Client-side vs agency/consultancy

Blue Skies just sent me a really interesting little trends email on recruiting in the creative and communication industries.    In essence, agencies (being the efficiency-seeking machines they are) led the industry in making redundancies where necessary; now more in-house people are seeking agency-side roles; but there are few senior agency roles out there, and apparently agencies aren’t expressing interest in “such candidates.”  Agencies are seeking doers, or those who can think AND do.

I couldn’t help but wonder about links between this and the conference industry (you may recall this diatribe) and its “anti-agency/anti-consultant” bias (that is, unless they have their wallet with them and are interested in sponsoring, whereupon the bias mysteriously vanishes like an Arizona frost).  Apparently, “delegates” want to see “real life” stories, not agency sales pitches (which sounds sensible to me).  On the other hand, in many cases it is the partnership with a great agency that creates great work.  I am thrilled when clients present the work we’ve done together – we manage to get them on platforms to do so, in fact, whenever we can.

There is a sort of Mexican stand-off in many ways.

The agency stereotype might well be that in-house people have to spend 90% of their time dealing with politics, organisational issues, day-to-day management and crises, and are therefore pretty spent and unable to do their best work by the time they talk to agencies.  They are  hemmed in by influencers and agendas, so work always seems to get watered down and “committified” into a dull gray from its shiny silver beginnings.  They also always want to get moe for their money, and in hard economic times this can get even worse.  Worst case scenario is therefore a stressed-out person with no money and little room to maneuver, trying to nevertheless do great things that will deliver results and get them noticed.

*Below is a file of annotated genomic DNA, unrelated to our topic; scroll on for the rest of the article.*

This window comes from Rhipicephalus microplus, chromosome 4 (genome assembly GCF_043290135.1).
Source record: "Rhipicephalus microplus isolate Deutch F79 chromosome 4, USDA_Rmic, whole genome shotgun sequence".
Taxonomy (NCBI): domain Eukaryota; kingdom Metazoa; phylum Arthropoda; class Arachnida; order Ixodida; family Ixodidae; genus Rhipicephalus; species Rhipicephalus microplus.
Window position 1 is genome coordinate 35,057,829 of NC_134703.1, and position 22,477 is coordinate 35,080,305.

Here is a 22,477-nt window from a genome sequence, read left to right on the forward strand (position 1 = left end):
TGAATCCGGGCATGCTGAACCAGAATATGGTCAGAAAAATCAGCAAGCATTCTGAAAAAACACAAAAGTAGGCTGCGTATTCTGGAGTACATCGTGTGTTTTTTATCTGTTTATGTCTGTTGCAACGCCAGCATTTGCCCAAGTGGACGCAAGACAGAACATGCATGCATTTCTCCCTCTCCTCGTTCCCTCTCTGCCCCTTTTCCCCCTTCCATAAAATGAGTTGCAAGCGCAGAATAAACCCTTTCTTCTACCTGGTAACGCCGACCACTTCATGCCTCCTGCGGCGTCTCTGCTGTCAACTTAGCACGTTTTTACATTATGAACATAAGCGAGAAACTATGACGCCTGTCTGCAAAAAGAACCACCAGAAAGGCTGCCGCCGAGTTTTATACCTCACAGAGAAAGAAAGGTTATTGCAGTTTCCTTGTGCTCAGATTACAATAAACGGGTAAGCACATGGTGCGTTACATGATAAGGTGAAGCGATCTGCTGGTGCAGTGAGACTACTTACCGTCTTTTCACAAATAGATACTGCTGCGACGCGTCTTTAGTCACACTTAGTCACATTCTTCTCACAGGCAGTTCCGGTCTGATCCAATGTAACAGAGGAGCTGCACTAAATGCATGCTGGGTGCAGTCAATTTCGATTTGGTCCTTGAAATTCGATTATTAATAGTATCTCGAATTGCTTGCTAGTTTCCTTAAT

The in-house stereotype of agencies and consultants may be that that agency people just “don’t get my world” and aren’t pragmatic.  Purists and theoreists at best, snake oil salesmen at worst, all they care about is winning creative awards and having case studies to shop around elsewhere, not to mention once they WIN the work it seems awfully hard to get the best out of them when they DO the work.

To some degree these are probably both true, in some cases.  Obviously, partnerships are what makes the equation work.  It falls over and these stereotypes generally come alive when the client-side person treats the agency as an order-taking supplier, and the agency feels that client as a clueless box-ticker more interested in hitting the deadline than in actually achieving the desired results.

What was my point again…

Oh yeah.  Would I hire an in-house person to come come and work on my team?  Hmmn.  It would really depend.  Agency work, to me, is about having a range of experiences that can help the agency’s clients, and it is not likely that many people with a long-term, purely in-house perepective would bring the right skills and consultative delivery abilities to the table.  It’s about “the job at hand” and not the career. It’s the variety that both powers it and makes it interesting.